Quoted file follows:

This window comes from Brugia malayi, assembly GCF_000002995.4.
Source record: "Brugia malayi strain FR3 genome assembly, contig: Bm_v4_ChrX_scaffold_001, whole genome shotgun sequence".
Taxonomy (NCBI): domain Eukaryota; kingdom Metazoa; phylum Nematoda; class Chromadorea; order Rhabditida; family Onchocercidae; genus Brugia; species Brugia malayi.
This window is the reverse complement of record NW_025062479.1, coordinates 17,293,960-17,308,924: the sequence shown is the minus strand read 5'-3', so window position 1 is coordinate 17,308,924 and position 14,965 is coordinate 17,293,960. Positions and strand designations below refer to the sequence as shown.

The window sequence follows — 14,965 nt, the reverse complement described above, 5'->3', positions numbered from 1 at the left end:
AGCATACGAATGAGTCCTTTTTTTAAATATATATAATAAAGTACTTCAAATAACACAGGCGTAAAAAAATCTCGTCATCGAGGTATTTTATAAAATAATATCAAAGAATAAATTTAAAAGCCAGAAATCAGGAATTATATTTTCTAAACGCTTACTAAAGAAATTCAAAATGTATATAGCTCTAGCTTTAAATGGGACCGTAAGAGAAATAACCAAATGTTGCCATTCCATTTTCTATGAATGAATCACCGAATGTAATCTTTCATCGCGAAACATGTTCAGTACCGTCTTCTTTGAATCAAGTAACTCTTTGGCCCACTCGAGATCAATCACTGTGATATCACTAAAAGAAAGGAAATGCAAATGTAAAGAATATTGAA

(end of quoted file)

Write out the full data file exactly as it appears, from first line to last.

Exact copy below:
This window comes from Brugia malayi, assembly GCF_000002995.4.
Source record: "Brugia malayi strain FR3 genome assembly, contig: Bm_v4_ChrX_scaffold_001, whole genome shotgun sequence".
Taxonomy (NCBI): domain Eukaryota; kingdom Metazoa; phylum Nematoda; class Chromadorea; order Rhabditida; family Onchocercidae; genus Brugia; species Brugia malayi.
This window is the reverse complement of record NW_025062479.1, coordinates 17,293,960-17,308,924: the sequence shown is the minus strand read 5'-3', so window position 1 is coordinate 17,308,924 and position 14,965 is coordinate 17,293,960. Positions and strand designations below refer to the sequence as shown.

The window sequence follows — 14,965 nt, the reverse complement described above, 5'->3', positions numbered from 1 at the left end:
AGCATACGAATGAGTCCTTTTTTTAAATATATATAATAAAGTACTTCAAATAACACAGGCGTAAAAAAATCTCGTCATCGAGGTATTTTATAAAATAATATCAAAGAATAAATTTAAAAGCCAGAAATCAGGAATTATATTTTCTAAACGCTTACTAAAGAAATTCAAAATGTATATAGCTCTAGCTTTAAATGGGACCGTAAGAGAAATAACCAAATGTTGCCATTCCATTTTCTATGAATGAATCACCGAATGTAATCTTTCATCGCGAAACATGTTCAGTACCGTCTTCTTTGAATCAAGTAACTCTTTGGCCCACTCGAGATCAATCACTGTGATATCACTAAAAGAAAGGAAATGCAAATGTAAAGAATATTGAA